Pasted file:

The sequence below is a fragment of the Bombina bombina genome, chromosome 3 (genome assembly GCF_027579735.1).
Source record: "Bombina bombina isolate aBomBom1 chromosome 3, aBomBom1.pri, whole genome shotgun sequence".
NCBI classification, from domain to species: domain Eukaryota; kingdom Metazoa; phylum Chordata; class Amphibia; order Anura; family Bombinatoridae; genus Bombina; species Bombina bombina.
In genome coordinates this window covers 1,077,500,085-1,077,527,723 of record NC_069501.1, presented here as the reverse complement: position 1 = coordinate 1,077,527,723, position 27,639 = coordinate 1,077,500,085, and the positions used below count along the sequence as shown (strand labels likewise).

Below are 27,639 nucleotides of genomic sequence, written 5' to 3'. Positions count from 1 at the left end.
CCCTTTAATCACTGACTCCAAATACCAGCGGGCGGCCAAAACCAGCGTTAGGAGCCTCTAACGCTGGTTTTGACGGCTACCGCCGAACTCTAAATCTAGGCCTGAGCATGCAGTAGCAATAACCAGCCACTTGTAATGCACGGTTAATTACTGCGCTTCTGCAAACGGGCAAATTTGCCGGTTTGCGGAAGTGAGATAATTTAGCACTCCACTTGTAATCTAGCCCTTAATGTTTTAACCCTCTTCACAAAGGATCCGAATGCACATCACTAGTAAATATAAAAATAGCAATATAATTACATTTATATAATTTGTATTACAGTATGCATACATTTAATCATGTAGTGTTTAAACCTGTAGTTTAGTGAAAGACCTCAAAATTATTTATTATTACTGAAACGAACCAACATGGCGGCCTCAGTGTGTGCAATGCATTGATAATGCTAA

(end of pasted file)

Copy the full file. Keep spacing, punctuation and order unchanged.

The sequence below is a fragment of the Bombina bombina genome, chromosome 3 (genome assembly GCF_027579735.1).
Source record: "Bombina bombina isolate aBomBom1 chromosome 3, aBomBom1.pri, whole genome shotgun sequence".
NCBI classification, from domain to species: domain Eukaryota; kingdom Metazoa; phylum Chordata; class Amphibia; order Anura; family Bombinatoridae; genus Bombina; species Bombina bombina.
In genome coordinates this window covers 1,077,500,085-1,077,527,723 of record NC_069501.1, presented here as the reverse complement: position 1 = coordinate 1,077,527,723, position 27,639 = coordinate 1,077,500,085, and the positions used below count along the sequence as shown (strand labels likewise).

Below are 27,639 nucleotides of genomic sequence, written 5' to 3'. Positions count from 1 at the left end.
CCCTTTAATCACTGACTCCAAATACCAGCGGGCGGCCAAAACCAGCGTTAGGAGCCTCTAACGCTGGTTTTGACGGCTACCGCCGAACTCTAAATCTAGGCCTGAGCATGCAGTAGCAATAACCAGCCACTTGTAATGCACGGTTAATTACTGCGCTTCTGCAAACGGGCAAATTTGCCGGTTTGCGGAAGTGAGATAATTTAGCACTCCACTTGTAATCTAGCCCTTAATGTTTTAACCCTCTTCACAAAGGATCCGAATGCACATCACTAGTAAATATAAAAATAGCAATATAATTACATTTATATAATTTGTATTACAGTATGCATACATTTAATCATGTAGTGTTTAAACCTGTAGTTTAGTGAAAGACCTCAAAATTATTTATTATTACTGAAACGAACCAACATGGCGGCCTCAGTGTGTGCAATGCATTGATAATGCTAA